Oehlberg and Willett stress the idea behind Making with Data is not to act as a cookbook where readers simply follow the directions; the book is meant to inspire people to bring physical representations of data into their own lives, in their own way.
“What I want people to walk away with is the realization they can do this, too,” says Willett. “There are so many different ways of bringing data into the physical world. Even if you’re just walking around the house doing mundane tasks and go, hey, I wish I had a way of tracking this, you probably could. Just grab some LEGO bricks and start building a little representation of data that gives you a sense of, say, which days you brushed your teeth or not. There are a lot of different ways of representing data in the physical world that are extremely accessible.”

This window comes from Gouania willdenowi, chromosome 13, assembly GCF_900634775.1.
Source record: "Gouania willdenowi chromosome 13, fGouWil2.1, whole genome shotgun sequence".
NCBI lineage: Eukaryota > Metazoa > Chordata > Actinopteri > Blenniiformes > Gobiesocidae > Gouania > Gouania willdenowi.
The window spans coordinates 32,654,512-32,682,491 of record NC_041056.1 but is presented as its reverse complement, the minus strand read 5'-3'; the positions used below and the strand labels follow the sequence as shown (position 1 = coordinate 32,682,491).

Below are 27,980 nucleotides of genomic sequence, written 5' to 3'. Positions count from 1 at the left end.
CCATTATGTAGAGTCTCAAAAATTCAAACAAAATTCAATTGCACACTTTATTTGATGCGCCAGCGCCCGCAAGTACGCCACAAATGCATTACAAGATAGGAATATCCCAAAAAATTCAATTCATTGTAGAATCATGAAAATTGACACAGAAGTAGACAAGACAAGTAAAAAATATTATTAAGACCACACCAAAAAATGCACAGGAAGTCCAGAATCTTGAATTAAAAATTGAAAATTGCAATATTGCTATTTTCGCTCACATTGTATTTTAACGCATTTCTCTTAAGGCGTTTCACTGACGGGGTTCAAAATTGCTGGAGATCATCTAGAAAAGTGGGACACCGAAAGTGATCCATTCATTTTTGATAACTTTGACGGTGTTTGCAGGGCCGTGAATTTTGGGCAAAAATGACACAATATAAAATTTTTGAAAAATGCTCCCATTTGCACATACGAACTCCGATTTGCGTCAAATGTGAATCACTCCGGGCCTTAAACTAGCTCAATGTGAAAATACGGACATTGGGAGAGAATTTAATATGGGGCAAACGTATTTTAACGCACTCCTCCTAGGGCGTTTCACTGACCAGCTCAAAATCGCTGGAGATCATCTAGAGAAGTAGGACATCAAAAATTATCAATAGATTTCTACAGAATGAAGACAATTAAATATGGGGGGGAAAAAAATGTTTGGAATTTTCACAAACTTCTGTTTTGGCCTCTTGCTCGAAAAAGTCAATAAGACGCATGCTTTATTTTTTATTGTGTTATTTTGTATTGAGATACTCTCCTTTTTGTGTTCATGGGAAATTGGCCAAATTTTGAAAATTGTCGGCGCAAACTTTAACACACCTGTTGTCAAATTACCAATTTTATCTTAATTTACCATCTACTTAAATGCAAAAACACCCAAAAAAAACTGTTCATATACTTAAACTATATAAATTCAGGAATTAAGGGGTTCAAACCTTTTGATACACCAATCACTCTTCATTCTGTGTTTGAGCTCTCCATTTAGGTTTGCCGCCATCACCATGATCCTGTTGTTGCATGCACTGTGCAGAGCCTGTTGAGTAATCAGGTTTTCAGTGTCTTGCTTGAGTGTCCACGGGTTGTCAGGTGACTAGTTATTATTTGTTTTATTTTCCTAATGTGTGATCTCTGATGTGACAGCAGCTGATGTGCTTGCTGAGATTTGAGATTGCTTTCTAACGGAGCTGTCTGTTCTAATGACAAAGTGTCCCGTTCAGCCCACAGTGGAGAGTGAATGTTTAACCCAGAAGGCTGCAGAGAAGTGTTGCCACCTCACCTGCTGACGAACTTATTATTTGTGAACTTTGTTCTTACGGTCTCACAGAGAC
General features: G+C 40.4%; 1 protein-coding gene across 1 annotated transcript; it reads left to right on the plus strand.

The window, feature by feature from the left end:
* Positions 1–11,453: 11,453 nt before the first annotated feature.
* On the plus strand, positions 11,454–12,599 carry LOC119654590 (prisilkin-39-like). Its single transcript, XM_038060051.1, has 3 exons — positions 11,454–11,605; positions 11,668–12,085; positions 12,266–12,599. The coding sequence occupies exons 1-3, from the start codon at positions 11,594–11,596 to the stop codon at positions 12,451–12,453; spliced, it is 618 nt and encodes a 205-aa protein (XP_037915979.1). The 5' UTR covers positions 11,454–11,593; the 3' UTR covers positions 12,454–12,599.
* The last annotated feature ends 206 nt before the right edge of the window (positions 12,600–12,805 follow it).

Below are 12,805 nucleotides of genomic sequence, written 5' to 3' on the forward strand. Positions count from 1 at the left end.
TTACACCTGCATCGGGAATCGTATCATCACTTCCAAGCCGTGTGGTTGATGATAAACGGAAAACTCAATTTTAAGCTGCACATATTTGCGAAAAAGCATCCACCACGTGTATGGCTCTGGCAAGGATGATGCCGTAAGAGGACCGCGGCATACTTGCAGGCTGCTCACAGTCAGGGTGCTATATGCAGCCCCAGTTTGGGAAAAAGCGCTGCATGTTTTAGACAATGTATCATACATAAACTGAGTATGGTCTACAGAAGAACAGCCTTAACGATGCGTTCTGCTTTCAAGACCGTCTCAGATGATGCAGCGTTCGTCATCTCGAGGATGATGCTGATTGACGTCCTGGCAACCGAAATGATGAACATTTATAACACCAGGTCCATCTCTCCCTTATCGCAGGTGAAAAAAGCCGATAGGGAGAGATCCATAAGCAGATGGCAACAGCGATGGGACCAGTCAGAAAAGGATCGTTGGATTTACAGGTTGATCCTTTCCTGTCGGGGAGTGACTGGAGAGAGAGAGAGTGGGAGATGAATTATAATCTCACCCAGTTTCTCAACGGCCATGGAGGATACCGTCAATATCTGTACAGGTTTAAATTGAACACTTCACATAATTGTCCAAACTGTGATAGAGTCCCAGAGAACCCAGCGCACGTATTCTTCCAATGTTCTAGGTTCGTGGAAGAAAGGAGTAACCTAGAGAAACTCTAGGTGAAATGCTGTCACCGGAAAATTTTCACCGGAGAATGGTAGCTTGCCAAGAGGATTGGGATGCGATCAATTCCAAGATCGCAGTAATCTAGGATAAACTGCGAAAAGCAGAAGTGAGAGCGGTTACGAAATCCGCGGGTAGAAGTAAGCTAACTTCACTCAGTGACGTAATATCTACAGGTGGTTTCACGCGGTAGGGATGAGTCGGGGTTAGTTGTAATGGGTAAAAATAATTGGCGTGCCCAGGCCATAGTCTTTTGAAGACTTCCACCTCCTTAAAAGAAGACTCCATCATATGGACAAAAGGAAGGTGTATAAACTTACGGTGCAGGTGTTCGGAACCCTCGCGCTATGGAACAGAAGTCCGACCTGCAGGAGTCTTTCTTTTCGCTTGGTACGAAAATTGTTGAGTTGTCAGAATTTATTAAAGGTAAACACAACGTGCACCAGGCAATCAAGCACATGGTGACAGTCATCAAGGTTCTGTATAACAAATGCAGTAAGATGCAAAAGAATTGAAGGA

Oehlberg says that the book shows both introductory examples and complicated, nuanced examples so readers can see that connection between something they might make themselves and something they might see in an art gallery.
Although over half of the Making with Data’s contributors are academics, both Oehlberg and Willett worked hard to make sure that the language and structure of the book was accessible to people outside that world. For example, they used the words “data objects,” instead of the traditional academic “data physicalization.”
“There was a lot of work that went into finding ways to explain these concepts without resorting to jargon,” says Willett.
Everything from the book’s elegant design to the way the stories are told — with expertise and accessibility — means Making with Data a book is a book anyone can find inspiration from. It’s the first book ever to showcase physical representations of data and discuss the creative process, made right here at UCalgary.